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Statechart Module Tutorial Part 4: Adding Regions and Substates

LabVIEW 2010 Statechart Module Help

Edition Date: June 2013

Part Number: 372103F-01

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In Parts 2 and 3 of this tutorial, you created a statechart consisting of two states, two pseudostates, and transitions between these objects. You also defined output types and state data types and configured a caller VI.

In Part 4 of this tutorial, you add hierarchical substates to the statechart, create a trigger using the Project Explorer window, and configure static reactions. You also modify statechart data.

  You can complete these exercises in approximately 30 minutes.
Note  You can refer to the labview\examples\Statechart\Tutorial\Synchronous\Getting Started 4.lvsc for a completed version of the statechart you create in this part of the tutorial.

Adding a Region and Two Substates

A region defines an area in which you can place states. You can place regions within states, which means you can use regions to define hierarchical substates. Complete the following steps to add a region and two substates to this statechart.

  1. Display the Statechart Editor window for the My Getting Started Statechart.lvsc statechart that you constructed in Part 3 of this tutorial. You also can navigate to the labview\examples\Statechart\Tutorial\Synchronous directory and open Getting Started 3.lvsc for the completed statechart from Part 3 of this tutorial. You can display the Statechart Editor window by double-clicking the Diagram.vi item in the Project Explorer window for the statechart.
  2. Move the cursor over the bottom of the Watch Running state until resizing handles appear.
  3. Drag the resizing handles down and to the right to increase the size of this state.
  4. Display the Statechart Development palette.
  5. Click the Region icon.
  6. Move the cursor within the Watch Running state. Click and drag to place this region on the statechart diagram.
  7. Notice the region is labeled Region. Enter Display as the new label.
  8. Place two states and an Initial pseudostate in this region.
  9. Label the first state Clock and the second state Timer.
  10. Save the statechart.

The statechart diagram now resembles the following image:

Note  The Watch Running state now contains two substates. Therefore, the Watch Running state now is a superstate.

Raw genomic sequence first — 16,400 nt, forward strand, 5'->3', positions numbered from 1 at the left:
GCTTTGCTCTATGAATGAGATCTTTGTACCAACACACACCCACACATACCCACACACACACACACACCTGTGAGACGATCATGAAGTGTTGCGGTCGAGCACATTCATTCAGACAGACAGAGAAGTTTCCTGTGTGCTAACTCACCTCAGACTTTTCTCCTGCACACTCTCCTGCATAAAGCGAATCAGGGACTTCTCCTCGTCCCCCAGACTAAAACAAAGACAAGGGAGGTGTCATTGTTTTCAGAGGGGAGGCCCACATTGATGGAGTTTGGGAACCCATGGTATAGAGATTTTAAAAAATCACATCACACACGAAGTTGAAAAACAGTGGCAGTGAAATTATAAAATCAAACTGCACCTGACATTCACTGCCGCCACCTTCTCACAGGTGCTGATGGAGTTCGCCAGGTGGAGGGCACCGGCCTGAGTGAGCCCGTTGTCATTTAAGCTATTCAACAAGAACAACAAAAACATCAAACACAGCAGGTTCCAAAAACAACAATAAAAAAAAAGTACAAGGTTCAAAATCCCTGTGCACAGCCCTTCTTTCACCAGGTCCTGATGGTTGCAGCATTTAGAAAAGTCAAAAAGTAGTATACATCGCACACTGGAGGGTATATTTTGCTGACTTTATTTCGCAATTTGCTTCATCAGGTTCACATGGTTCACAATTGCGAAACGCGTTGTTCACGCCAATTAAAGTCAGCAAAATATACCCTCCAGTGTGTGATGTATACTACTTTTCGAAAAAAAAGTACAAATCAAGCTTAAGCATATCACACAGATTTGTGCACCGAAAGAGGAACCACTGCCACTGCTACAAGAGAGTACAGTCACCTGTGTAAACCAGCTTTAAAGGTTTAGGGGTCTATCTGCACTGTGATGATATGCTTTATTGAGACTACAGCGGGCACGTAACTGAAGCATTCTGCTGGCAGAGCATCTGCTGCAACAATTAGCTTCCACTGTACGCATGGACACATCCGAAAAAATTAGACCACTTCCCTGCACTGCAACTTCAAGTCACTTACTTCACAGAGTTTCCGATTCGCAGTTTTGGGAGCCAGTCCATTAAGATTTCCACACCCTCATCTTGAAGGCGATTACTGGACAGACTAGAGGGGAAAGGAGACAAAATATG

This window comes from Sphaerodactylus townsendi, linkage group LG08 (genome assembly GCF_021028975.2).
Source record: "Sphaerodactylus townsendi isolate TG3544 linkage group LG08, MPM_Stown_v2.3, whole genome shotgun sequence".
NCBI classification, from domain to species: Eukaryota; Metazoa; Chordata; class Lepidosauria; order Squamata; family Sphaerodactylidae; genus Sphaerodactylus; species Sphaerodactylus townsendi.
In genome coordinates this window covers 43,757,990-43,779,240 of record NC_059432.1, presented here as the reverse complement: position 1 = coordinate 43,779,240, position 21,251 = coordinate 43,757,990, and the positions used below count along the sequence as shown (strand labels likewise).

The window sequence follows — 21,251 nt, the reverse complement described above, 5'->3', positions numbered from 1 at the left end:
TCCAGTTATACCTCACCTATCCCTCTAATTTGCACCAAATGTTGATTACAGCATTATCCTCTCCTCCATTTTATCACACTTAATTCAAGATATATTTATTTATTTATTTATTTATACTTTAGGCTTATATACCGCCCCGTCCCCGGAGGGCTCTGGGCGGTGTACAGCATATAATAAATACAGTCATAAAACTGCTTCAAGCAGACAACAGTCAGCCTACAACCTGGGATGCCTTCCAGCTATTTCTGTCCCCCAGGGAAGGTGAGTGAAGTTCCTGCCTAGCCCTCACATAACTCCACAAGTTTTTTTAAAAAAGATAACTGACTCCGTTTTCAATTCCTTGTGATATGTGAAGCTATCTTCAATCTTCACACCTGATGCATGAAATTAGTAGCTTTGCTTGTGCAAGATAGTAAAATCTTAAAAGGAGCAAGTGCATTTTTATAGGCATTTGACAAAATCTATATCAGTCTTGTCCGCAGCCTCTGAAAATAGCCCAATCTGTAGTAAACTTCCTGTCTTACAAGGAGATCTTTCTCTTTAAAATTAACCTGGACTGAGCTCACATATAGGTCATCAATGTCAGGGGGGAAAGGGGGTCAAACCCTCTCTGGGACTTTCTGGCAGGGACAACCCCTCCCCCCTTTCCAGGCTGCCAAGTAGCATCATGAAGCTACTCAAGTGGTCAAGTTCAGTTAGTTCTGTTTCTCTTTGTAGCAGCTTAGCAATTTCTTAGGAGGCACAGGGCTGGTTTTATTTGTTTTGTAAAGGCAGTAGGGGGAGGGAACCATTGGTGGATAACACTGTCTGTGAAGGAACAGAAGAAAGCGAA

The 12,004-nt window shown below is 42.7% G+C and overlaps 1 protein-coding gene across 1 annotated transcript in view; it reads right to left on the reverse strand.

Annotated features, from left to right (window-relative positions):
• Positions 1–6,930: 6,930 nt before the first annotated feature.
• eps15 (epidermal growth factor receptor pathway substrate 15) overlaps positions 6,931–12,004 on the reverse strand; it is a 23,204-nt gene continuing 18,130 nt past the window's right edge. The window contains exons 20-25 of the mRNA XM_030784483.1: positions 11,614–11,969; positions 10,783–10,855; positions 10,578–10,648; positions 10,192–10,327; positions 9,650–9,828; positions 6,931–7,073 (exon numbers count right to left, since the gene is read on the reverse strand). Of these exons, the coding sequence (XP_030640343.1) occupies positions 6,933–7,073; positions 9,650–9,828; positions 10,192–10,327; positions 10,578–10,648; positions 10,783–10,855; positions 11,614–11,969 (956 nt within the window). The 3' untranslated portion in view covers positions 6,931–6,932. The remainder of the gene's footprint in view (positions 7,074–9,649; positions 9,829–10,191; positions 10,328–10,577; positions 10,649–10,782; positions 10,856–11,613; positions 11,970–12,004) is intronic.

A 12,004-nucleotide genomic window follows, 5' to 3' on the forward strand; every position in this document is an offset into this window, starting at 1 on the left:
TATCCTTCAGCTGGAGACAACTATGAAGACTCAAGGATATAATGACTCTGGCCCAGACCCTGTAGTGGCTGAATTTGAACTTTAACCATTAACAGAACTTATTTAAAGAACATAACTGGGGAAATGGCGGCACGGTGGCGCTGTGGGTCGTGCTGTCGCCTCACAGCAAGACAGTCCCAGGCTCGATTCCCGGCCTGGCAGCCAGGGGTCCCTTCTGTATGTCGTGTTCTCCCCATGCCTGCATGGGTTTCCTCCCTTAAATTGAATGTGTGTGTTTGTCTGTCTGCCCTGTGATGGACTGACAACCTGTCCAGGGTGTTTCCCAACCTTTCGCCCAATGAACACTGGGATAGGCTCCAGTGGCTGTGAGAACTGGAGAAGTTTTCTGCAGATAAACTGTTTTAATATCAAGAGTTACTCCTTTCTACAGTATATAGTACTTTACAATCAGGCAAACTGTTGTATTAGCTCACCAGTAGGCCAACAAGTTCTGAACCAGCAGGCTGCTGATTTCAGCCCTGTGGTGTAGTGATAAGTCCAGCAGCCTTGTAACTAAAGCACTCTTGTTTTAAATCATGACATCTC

Creating Another Trigger

The next step is creating a trigger. You will configure a transition to react to this trigger.

Complete the following steps to create this trigger.

  1. Display the Project Explorer window for this statechart.
  2. Double-click the Edit Triggers and Groups item. LabVIEW launches the Edit Triggers and Groups dialog box, which you use to create triggers and groups of triggers.
  3. Click the Create Trigger button to add a trigger to the list.
  4. Enter Mode as the name of this trigger.
  5. Click the OK button to save changes.

Creating and Configuring Transitions in a Region

The next step is creating and configuring two transitions in the Display region. Create and configure the following transitions:

  • From the Initial pseudostate to the Clock substate.
  • From the Clock substate to the Timer substate. Configure this transition to react to the Mode trigger only.
  • From the Timer substate to the Clock substate. Configure this transition to react to the Mode trigger only.

The statechart diagram now resembles the following image:

Configuring the Timer Substate

The next step is configuring the Timer substate by creating a static reaction to modify the Time Display output data you defined in Part 3 of this tutorial. A static reaction defines the behavior of a state while that state is not taking any outgoing transitions.

Complete the following steps to create a static reaction for the Timer substate.

  1. Double-click the border of the Timer substate. LabVIEW launches the Configure State dialog box.